Green and red leaves along with cabbage culls were strewn about the field as the harvesters sorted and cleaned the outer leaves from the cabbage in preparation for packing.

“We're waiting for St. Patrick's Day,” said Javier Rodriguez, Field Supervisor for Frontera Produce in Edinburg, Texas, while overseeing the cabbage harvest of Krenmueller Farms in South Alamo in February.

“We're hoping it will shape up to be a decent year,” said Rodriguez.

Parties and private dinners where the menu is built around corned beef and cabbage make the demand for the vegetable soar in March. And Krenmueller Farms has 385 acres planted to cabbage. That's enough to keep many an Irishman happy.

Workers were boxing and loading in the Alamo field. Even though it is easier to control quality when packing it in the shed, Will Steele, vice president of Frontera Produce, said 90 percent of his cabbage growers are going back to packing and controlling quality in the field.

“It saves 75 cents or more per box,” said Steele. And since cabbage in February was going for only $4 for 50-pound cartons of the medium size green heads, it's important to save money where you can so that both the farmer and the packing shed make a little money.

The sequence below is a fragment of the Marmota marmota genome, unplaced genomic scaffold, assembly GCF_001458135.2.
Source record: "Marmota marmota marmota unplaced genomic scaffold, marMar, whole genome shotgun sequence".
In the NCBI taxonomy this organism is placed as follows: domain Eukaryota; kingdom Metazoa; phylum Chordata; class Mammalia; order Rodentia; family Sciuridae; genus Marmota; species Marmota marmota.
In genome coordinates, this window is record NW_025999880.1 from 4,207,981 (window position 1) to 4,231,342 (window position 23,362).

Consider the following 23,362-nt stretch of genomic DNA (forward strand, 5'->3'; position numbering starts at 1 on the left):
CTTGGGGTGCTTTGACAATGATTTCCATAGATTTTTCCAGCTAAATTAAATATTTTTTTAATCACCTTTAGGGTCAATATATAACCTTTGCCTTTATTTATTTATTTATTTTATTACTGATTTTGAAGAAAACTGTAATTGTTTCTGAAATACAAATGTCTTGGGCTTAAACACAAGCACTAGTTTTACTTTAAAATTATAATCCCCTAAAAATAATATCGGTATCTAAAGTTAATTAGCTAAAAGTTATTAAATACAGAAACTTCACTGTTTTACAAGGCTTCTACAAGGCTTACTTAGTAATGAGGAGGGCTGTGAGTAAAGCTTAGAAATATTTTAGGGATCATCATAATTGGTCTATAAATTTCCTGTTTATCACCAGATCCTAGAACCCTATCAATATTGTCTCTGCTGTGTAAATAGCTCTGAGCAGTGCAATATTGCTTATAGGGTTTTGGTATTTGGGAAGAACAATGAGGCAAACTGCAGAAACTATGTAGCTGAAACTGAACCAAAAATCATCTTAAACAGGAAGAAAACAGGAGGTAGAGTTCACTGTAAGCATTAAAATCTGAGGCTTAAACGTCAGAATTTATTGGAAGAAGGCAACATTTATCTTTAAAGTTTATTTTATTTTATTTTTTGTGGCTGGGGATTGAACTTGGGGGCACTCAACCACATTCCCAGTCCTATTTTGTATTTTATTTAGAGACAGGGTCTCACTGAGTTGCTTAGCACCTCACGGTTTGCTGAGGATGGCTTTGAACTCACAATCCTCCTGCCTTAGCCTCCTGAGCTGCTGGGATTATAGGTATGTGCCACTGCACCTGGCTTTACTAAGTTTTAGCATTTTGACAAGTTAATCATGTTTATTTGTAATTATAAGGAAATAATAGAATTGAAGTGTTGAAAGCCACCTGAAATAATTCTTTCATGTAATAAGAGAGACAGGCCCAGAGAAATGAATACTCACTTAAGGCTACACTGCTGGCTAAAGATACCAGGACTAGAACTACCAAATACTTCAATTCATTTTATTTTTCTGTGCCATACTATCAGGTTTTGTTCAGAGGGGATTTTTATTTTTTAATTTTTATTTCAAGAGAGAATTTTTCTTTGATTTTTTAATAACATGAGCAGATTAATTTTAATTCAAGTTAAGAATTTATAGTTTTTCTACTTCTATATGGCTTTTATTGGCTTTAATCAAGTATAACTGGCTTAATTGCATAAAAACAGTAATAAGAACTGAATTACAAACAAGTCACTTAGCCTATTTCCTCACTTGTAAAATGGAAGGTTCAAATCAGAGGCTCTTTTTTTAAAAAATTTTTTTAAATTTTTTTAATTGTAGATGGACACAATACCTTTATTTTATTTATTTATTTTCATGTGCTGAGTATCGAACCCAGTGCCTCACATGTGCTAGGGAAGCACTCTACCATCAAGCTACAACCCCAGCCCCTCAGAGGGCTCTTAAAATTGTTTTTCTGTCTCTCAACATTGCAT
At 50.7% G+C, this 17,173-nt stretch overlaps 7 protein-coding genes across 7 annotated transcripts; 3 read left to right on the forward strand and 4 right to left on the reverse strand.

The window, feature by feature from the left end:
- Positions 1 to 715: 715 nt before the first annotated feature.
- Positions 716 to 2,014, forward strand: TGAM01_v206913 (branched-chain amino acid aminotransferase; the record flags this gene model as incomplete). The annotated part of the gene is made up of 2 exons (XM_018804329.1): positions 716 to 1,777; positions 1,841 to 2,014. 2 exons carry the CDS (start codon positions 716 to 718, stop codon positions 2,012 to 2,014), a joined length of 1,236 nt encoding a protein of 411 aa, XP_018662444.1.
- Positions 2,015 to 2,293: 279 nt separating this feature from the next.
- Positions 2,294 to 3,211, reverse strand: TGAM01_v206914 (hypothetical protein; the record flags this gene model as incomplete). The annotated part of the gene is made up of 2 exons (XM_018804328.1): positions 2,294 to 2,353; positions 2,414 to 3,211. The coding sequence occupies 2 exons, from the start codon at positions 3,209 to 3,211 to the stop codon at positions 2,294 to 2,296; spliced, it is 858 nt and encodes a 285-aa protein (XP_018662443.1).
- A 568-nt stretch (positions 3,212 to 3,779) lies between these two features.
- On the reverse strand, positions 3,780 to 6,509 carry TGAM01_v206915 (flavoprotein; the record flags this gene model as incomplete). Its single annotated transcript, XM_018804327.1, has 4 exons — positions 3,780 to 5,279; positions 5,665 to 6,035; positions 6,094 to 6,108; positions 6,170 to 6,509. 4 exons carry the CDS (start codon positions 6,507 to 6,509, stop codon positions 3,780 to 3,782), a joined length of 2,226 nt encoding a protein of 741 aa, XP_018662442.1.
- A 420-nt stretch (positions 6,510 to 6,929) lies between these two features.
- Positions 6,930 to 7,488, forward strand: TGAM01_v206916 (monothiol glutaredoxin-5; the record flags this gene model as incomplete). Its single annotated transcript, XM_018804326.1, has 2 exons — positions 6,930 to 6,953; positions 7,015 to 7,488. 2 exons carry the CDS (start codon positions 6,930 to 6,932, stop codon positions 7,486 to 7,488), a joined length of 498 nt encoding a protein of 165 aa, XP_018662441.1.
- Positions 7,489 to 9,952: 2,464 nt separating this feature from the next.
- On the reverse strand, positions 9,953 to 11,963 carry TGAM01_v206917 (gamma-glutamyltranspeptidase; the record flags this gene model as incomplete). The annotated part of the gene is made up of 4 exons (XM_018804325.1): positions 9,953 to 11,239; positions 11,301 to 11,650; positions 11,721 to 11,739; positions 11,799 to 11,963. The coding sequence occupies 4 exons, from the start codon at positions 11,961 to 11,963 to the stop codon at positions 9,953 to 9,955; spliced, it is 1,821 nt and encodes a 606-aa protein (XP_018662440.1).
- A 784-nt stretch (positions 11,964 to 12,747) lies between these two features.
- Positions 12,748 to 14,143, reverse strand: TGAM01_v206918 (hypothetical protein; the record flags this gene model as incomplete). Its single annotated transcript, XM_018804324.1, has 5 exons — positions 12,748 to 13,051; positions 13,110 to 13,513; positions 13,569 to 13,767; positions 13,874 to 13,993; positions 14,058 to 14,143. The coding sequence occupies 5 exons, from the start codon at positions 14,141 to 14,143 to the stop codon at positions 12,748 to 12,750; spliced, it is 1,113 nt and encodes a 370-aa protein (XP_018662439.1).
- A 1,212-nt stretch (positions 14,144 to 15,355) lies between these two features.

“It's imperative for the packing shed to work with the farmer so they both come out ahead. “It's critical to keep the farmer alive,” said Steele. “It takes both farmer and shed owner to survive in this business.

“Right now the market's not good,” Steele admitted, and they have to cut down their cabbage harvest. “We're pretty much just keeping up with the supermarket demand.”

On the bright side, it's been a good year for quality cabbage in the Rio Grande Valley, with plentiful fall rains and cool, dry winter weather. The cabbage being harvested is sweet, clean and firm, and pretty much insect free. It should be available through the end of April.

Although cabbage is primarily a Texas winter vegetable, a small harvest takes place year-round. According to the USDA, Texas growers harvest more than 9,000 acres, most of it planted in green cabbage, which is known for heavy density and high quality. Texas is third in the nation, behind California and New York, in overall production. Of the 9000 acres, the Rio Grande Valley is responsible for approximately 4000 acres of the vegetable.